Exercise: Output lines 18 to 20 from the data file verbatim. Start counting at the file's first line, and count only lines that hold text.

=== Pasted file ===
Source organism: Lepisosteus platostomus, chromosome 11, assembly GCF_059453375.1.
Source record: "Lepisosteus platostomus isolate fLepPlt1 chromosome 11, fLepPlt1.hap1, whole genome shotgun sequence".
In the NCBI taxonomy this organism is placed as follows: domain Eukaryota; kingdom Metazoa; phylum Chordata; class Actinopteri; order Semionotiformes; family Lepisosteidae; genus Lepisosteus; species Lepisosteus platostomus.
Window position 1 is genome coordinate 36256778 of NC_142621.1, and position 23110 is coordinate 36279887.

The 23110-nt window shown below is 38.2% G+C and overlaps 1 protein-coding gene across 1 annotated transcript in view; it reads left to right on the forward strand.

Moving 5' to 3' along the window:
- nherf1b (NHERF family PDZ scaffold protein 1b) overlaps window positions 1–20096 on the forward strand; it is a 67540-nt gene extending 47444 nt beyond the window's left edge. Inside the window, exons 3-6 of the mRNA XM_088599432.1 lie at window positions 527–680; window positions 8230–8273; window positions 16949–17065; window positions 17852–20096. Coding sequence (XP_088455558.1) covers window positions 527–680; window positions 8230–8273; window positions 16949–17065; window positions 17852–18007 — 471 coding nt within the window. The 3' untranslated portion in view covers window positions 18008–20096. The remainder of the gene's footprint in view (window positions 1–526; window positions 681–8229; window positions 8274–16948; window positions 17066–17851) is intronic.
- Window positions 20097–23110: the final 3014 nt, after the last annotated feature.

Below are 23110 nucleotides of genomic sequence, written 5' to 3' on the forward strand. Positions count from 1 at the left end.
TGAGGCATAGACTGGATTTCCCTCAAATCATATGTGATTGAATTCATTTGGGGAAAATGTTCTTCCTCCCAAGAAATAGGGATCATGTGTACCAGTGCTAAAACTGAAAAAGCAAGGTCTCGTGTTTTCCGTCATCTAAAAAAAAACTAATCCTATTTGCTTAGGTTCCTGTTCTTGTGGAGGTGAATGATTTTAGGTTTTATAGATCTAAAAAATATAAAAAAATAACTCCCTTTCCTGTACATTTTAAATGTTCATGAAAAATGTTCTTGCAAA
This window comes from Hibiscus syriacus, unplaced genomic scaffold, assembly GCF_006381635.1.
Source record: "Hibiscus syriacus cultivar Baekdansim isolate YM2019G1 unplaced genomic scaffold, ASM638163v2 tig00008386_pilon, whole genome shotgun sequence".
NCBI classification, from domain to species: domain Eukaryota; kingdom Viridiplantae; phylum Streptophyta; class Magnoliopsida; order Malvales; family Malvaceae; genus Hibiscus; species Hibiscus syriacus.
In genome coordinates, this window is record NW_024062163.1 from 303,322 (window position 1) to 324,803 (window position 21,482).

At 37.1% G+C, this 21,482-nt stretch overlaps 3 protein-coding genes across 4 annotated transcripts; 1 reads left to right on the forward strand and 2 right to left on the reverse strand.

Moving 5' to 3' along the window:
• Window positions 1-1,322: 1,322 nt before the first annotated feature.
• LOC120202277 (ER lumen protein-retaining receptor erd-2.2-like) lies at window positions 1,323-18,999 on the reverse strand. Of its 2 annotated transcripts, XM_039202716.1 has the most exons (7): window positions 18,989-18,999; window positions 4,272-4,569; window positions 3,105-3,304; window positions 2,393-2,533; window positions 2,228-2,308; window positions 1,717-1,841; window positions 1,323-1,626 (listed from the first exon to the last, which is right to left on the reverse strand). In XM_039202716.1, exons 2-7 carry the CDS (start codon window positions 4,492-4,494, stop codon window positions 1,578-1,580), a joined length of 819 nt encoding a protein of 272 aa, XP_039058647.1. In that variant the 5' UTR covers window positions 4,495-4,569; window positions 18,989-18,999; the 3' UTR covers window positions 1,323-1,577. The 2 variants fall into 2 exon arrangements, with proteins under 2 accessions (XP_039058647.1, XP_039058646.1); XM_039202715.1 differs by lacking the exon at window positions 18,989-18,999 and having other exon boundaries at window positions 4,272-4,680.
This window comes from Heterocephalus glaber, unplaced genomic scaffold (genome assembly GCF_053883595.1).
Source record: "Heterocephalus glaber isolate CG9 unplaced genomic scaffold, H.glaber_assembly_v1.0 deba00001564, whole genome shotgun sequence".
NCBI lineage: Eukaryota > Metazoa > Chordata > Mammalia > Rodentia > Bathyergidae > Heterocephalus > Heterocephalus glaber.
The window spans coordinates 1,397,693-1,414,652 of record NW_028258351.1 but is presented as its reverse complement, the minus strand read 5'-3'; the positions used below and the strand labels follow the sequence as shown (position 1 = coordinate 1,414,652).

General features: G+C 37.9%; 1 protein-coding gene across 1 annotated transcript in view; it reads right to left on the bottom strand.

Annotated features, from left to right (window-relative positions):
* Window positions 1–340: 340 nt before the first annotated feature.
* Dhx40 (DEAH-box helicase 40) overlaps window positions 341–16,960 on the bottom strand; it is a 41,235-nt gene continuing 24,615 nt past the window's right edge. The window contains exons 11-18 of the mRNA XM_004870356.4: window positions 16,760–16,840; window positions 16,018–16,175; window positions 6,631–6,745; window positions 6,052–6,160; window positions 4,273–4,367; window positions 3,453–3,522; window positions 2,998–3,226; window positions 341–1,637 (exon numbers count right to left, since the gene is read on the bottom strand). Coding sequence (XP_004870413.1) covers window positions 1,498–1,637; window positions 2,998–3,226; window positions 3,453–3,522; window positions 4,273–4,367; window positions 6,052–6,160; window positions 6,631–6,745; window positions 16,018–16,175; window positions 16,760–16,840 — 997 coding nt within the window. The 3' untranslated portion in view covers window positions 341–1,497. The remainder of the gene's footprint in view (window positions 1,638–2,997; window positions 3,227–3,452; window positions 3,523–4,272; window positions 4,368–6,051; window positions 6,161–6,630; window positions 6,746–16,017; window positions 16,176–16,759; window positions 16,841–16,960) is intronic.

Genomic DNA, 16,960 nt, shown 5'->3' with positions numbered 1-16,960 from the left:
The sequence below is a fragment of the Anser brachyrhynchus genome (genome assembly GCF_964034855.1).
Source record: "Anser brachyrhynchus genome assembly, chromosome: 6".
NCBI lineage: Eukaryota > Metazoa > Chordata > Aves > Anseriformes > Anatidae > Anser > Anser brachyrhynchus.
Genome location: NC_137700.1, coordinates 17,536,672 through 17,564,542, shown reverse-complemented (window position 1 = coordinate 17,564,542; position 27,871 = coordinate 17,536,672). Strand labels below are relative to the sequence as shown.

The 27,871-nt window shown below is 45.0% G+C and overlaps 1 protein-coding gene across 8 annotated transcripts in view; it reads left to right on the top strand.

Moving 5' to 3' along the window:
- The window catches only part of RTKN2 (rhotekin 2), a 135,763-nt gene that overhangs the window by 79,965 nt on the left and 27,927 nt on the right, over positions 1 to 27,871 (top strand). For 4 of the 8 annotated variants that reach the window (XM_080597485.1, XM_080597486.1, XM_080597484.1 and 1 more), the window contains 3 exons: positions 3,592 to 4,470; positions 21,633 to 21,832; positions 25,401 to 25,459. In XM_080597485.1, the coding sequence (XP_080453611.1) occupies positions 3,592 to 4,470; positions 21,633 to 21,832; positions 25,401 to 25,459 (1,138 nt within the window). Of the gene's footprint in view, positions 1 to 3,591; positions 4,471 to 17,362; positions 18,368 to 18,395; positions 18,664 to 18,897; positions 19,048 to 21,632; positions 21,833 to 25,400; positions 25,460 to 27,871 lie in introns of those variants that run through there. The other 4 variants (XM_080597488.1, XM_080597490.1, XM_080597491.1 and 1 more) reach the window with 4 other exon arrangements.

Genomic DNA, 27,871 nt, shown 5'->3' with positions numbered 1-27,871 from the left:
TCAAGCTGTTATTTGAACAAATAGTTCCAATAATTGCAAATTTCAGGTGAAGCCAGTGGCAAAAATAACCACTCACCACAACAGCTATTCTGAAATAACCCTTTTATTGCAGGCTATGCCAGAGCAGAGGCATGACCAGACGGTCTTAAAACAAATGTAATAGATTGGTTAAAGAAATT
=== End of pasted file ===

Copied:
• LOC120202277 (ER lumen protein-retaining receptor erd-2.2-like) lies at window positions 1,323-18,999 on the reverse strand. Of its 2 annotated transcripts, XM_039202716.1 has the most exons (7): window positions 18,989-18,999; window positions 4,272-4,569; window positions 3,105-3,304; window positions 2,393-2,533; window positions 2,228-2,308; window positions 1,717-1,841; window positions 1,323-1,626 (listed from the first exon to the last, which is right to left on the reverse strand). In XM_039202716.1, exons 2-7 carry the CDS (start codon window positions 4,492-4,494, stop codon window positions 1,578-1,580), a joined length of 819 nt encoding a protein of 272 aa, XP_039058647.1. In that variant the 5' UTR covers window positions 4,495-4,569; window positions 18,989-18,999; the 3' UTR covers window positions 1,323-1,577. The 2 variants fall into 2 exon arrangements, with proteins under 2 accessions (XP_039058647.1, XP_039058646.1); XM_039202715.1 differs by lacking the exon at window positions 18,989-18,999 and having other exon boundaries at window positions 4,272-4,680.
This window comes from Heterocephalus glaber, unplaced genomic scaffold (genome assembly GCF_053883595.1).
Source record: "Heterocephalus glaber isolate CG9 unplaced genomic scaffold, H.glaber_assembly_v1.0 deba00001564, whole genome shotgun sequence".